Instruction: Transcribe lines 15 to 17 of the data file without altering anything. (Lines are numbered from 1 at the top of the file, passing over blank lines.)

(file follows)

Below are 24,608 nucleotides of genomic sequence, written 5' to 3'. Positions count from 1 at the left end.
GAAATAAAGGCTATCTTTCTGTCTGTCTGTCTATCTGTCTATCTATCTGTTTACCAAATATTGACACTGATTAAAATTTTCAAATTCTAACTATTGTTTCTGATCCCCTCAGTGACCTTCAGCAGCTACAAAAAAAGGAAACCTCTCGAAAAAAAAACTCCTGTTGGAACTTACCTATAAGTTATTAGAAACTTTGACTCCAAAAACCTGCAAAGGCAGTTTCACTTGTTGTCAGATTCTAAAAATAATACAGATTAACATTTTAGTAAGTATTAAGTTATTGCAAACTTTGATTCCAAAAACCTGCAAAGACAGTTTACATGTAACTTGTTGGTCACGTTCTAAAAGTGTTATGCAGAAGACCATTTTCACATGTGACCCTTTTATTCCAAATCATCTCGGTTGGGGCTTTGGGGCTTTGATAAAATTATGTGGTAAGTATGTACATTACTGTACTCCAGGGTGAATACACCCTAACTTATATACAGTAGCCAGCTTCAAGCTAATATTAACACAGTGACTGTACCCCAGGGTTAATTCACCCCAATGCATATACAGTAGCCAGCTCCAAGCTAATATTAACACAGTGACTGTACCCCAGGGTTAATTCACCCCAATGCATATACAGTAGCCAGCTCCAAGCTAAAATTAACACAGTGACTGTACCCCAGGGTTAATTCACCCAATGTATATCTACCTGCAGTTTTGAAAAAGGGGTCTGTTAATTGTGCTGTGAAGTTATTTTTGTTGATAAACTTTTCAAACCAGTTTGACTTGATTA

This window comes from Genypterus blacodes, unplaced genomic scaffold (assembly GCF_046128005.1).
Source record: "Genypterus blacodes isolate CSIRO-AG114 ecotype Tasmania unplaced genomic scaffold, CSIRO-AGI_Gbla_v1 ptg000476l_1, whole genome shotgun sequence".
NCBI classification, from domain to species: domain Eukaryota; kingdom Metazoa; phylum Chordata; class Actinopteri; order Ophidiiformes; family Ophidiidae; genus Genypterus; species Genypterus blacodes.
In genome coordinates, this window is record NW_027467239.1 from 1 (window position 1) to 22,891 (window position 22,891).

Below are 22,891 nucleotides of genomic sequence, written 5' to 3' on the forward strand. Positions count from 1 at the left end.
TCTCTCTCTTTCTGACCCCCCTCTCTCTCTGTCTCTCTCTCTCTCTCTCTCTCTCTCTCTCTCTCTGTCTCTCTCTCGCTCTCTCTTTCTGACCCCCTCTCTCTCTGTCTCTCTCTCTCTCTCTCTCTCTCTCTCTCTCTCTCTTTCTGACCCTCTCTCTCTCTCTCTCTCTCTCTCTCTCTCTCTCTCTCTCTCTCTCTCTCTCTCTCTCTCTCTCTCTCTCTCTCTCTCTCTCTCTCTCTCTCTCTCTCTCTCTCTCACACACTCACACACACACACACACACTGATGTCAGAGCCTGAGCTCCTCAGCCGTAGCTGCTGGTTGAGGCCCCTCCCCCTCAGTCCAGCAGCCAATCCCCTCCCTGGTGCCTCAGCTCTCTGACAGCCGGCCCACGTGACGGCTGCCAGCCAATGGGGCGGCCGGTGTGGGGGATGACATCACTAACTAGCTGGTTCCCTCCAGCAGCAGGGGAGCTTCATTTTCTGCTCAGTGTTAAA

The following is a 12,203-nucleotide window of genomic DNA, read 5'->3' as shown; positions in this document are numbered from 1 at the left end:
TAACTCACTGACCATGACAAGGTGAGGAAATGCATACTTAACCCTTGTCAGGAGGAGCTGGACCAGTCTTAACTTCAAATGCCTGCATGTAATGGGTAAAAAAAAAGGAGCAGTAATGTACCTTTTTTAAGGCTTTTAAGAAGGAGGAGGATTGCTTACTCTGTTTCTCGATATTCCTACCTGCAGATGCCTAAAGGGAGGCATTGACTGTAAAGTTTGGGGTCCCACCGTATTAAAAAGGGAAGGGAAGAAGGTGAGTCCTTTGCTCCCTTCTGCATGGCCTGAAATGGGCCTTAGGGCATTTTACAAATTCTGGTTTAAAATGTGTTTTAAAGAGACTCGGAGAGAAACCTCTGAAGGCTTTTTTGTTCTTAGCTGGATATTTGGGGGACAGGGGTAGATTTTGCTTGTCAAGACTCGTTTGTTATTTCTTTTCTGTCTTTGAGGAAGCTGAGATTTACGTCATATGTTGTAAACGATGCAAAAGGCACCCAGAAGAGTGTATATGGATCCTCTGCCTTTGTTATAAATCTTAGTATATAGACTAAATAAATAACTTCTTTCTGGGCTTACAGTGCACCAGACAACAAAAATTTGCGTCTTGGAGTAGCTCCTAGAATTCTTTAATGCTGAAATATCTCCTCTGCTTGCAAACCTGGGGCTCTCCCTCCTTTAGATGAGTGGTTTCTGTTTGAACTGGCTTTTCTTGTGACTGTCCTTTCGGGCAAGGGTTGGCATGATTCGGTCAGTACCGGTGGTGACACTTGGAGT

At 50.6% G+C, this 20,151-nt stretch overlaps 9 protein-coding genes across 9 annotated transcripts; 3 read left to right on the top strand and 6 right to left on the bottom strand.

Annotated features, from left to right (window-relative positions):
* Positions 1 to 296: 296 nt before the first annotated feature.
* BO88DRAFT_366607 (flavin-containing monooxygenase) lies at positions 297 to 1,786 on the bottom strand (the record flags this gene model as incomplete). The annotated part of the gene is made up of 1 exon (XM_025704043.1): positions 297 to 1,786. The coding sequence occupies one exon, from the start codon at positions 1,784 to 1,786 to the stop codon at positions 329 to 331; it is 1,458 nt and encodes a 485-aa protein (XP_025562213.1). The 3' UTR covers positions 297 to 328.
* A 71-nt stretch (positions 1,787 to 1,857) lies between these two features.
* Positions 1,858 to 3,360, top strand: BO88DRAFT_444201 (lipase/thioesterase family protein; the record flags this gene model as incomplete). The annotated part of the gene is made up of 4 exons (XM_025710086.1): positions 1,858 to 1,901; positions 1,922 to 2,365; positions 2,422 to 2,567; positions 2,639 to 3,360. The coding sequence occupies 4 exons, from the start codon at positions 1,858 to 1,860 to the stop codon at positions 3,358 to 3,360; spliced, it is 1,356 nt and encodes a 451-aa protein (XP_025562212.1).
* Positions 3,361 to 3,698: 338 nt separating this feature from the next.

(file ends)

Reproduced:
* A 71-nt stretch (positions 1,787 to 1,857) lies between these two features.
* Positions 1,858 to 3,360, top strand: BO88DRAFT_444201 (lipase/thioesterase family protein; the record flags this gene model as incomplete). The annotated part of the gene is made up of 4 exons (XM_025710086.1): positions 1,858 to 1,901; positions 1,922 to 2,365; positions 2,422 to 2,567; positions 2,639 to 3,360. The coding sequence occupies 4 exons, from the start codon at positions 1,858 to 1,860 to the stop codon at positions 3,358 to 3,360; spliced, it is 1,356 nt and encodes a 451-aa protein (XP_025562212.1).
* Positions 3,361 to 3,698: 338 nt separating this feature from the next.